vendredi 12 juin 2020

Is Hezbollah a Threat to Europe? par Bruno Tertrais

The evidence is clear: Hezbollah is a terrorist organization in its entirety. It's time for the EU to do the right thing and end Hezbollah's ability to fundraise and recruit in Europe. (AJC)
Analyse de Bruno Tertrais pour American Jewish Committee (AJC):
[...] Presence and Propaganda on the Continent

The organization is reportedly present one way or another in at least a dozen European countries. Such presence includes propaganda and operations inside Europe. Hezbollah also uses the continent as a staging area and recruiting ground for operations outside Europe.

Germany's domestic intelligence agency has reported that Hezbollah at one time had nearly 1,000 active operatives in the country.

In 2004, France banned Al-Manar television. Earlier this year, it closed down one of the largest Shi’a propaganda centers in Europe, the Zahra Centre France, and clamped down on three affiliate organizations (the Anti-Zionist Party, the Shi’a Federation of France, and France Marianne TV), on the grounds that all three sympathized with Hezbollah’s terrorist activities.

Activities of Funding and Procurement in Europe or by European Nationals

In rec years, a number of arrests have testified to the growing extent of Hezbollah criminal activities in Europe, mostly related with money laundering, trafficking, and arms procurement.
  • In 2013, two Lebanese passengers at a Brussels airport were caught with nearly 770,000 Euros in their possession. Europol suspected that some of this cash was intended for Hezbollah.
  • Also, in 2013, Germany raided the offices of the Orphan Children Project Lebanon in Essen, accusing the group of serving as a Hezbollah fundraising front organization.
  • In 2014, the U.S. Treasury blacklisted a network of individuals centered around a Lebanese firm (Stars Group Holding), which allegedly functioned as a key Hezbollah procurement network to acquire drones and was active in Europe.
  • In 2015, Hezbollah weapons procurer Ali Fayyad was detained in the Czech Republic, and later expelled to Lebanon after the disappearance of five Czech citizens.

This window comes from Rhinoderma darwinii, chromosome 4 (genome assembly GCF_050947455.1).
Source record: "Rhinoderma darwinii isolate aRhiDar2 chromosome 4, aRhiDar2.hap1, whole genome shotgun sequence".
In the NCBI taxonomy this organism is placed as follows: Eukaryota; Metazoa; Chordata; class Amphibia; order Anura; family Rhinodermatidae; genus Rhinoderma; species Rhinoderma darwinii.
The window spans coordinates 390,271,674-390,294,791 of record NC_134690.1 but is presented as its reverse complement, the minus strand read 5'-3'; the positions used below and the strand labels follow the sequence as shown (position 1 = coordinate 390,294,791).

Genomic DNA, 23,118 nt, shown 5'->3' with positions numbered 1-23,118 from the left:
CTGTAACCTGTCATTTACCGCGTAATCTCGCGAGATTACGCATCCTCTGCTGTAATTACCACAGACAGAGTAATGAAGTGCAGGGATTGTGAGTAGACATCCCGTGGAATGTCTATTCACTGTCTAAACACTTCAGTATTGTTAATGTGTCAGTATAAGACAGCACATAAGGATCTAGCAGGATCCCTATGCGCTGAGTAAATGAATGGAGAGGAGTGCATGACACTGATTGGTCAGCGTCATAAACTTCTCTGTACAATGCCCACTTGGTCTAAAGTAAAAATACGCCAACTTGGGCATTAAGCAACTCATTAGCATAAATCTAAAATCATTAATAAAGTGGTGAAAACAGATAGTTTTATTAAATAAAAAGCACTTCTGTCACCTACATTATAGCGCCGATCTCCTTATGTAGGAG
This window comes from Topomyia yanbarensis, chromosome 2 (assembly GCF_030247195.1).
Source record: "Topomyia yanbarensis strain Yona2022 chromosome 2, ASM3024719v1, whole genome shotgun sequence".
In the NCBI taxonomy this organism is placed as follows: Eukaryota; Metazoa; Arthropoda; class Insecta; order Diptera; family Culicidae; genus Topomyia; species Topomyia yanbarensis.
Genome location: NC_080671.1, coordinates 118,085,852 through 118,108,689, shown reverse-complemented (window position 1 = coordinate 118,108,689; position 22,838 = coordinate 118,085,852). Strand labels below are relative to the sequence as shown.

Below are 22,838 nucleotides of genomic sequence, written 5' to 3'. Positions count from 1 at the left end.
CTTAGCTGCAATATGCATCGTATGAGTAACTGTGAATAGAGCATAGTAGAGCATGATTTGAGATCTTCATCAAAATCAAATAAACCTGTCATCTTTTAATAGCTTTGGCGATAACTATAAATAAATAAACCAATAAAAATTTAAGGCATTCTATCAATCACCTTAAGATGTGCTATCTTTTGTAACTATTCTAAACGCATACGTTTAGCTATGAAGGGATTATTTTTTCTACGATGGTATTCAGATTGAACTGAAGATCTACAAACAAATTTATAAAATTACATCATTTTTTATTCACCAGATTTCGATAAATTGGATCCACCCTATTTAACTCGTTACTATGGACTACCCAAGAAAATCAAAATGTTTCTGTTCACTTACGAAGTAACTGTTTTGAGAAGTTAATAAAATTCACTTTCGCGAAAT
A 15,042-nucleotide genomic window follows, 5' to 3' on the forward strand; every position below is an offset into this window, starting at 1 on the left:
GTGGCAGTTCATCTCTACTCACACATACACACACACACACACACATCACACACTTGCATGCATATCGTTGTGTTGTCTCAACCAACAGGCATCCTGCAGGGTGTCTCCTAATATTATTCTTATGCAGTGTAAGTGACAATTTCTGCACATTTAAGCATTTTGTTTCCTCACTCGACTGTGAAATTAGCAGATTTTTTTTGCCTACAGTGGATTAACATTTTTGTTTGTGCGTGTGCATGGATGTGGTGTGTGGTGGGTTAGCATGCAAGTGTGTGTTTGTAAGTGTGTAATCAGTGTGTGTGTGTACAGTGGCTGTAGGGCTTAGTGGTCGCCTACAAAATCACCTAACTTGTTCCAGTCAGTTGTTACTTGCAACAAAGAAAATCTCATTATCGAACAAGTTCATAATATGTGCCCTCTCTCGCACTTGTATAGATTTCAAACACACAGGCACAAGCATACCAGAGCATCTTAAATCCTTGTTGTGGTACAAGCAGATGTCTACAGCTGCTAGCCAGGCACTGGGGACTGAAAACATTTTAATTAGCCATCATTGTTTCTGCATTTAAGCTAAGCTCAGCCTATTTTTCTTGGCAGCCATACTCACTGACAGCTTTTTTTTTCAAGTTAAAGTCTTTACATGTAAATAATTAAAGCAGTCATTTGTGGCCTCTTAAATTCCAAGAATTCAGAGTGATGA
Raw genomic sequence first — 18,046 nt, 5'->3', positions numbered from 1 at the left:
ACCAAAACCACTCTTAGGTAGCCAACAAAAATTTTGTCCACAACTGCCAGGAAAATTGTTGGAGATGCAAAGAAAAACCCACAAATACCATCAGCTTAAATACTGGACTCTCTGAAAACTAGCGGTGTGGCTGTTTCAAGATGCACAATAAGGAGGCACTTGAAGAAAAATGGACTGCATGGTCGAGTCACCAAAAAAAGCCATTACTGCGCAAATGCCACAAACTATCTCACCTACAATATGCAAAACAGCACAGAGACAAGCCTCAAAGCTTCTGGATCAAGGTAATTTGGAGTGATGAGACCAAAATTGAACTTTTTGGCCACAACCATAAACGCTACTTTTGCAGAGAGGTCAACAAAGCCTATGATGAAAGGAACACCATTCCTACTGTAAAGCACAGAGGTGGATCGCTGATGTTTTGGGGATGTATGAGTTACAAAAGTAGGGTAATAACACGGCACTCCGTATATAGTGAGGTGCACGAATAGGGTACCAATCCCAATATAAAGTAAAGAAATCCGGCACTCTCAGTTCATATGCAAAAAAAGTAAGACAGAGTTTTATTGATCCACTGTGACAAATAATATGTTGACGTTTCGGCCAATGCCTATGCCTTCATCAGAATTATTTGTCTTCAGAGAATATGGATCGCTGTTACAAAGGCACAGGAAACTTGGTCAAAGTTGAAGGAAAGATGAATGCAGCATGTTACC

• Also in 2015, a French-Lebanese national, Iman Kobeissi, was arrested in Paris and arraigned on money-laundering conspiracy charges, unlicensed firearms dealing, conspiracy for laundering funds believed to be drug money, and for arranging the sale of thousands of firearms, including military assault rifles, machine guns, and sniper rifles.
  • In 2016, a major international operation led to the arrest of several Hezbollah members in France, Italy, Belgium, and Germany, on suspicions of criminal charges involving drugs and money laundering to fund the organization’s weapons procurement. The operation revealed the existence of a massive Hezbollah drug and money laundering scheme operating largely in Europe.
  • In 2016, Colombia-based Hezbollah associate Mohammad Ammar was arrested in the United States for laundering narcotics from or through several countries, including the Netherlands, Spain, and the United Kingdom.
  • In 2016, French-Lebanese national Ali Ahsoor was arrested in Cote d’Ivoire. Authorities caught him trying to smuggle 1.7 million Euros to Hezbollah in Lebanon.
  • In 2018, the U.S. Treasury designated Hezbollah financier Mohammad Ibrahim Bazzi and five companies he owns or controls. Bazzi had provided millions of dollars to Hezbollah from the businesses he operates, inter alia, in Belgium. One of the designated companies was Global Trading Group NV, a Belgian energy services conglomerate.
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